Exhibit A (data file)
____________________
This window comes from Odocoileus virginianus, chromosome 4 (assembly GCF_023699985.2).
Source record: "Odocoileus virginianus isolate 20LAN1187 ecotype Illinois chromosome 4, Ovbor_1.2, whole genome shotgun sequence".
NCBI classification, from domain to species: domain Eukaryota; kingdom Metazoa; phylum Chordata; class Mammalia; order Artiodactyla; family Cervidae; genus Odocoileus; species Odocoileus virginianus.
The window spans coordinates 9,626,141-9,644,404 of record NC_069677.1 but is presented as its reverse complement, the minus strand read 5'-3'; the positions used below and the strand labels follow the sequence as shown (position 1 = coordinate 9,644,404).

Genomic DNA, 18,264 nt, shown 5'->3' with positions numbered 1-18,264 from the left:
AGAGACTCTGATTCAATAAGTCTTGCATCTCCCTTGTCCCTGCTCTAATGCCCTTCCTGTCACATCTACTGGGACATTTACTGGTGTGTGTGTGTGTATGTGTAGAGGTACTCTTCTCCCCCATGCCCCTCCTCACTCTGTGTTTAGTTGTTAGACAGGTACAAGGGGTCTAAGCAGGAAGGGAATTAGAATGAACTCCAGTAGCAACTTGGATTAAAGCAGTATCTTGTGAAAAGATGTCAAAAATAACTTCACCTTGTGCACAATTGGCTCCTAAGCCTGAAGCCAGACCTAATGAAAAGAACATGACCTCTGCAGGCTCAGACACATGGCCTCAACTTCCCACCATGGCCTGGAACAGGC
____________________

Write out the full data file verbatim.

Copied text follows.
This window comes from Odocoileus virginianus, chromosome 4 (assembly GCF_023699985.2).
Source record: "Odocoileus virginianus isolate 20LAN1187 ecotype Illinois chromosome 4, Ovbor_1.2, whole genome shotgun sequence".
NCBI classification, from domain to species: domain Eukaryota; kingdom Metazoa; phylum Chordata; class Mammalia; order Artiodactyla; family Cervidae; genus Odocoileus; species Odocoileus virginianus.
The window spans coordinates 9,626,141-9,644,404 of record NC_069677.1 but is presented as its reverse complement, the minus strand read 5'-3'; the positions used below and the strand labels follow the sequence as shown (position 1 = coordinate 9,644,404).

Genomic DNA, 18,264 nt, shown 5'->3' with positions numbered 1-18,264 from the left:
AGAGACTCTGATTCAATAAGTCTTGCATCTCCCTTGTCCCTGCTCTAATGCCCTTCCTGTCACATCTACTGGGACATTTACTGGTGTGTGTGTGTGTATGTGTAGAGGTACTCTTCTCCCCCATGCCCCTCCTCACTCTGTGTTTAGTTGTTAGACAGGTACAAGGGGTCTAAGCAGGAAGGGAATTAGAATGAACTCCAGTAGCAACTTGGATTAAAGCAGTATCTTGTGAAAAGATGTCAAAAATAACTTCACCTTGTGCACAATTGGCTCCTAAGCCTGAAGCCAGACCTAATGAAAAGAACATGACCTCTGCAGGCTCAGACACATGGCCTCAACTTCCCACCATGGCCTGGAACAGGC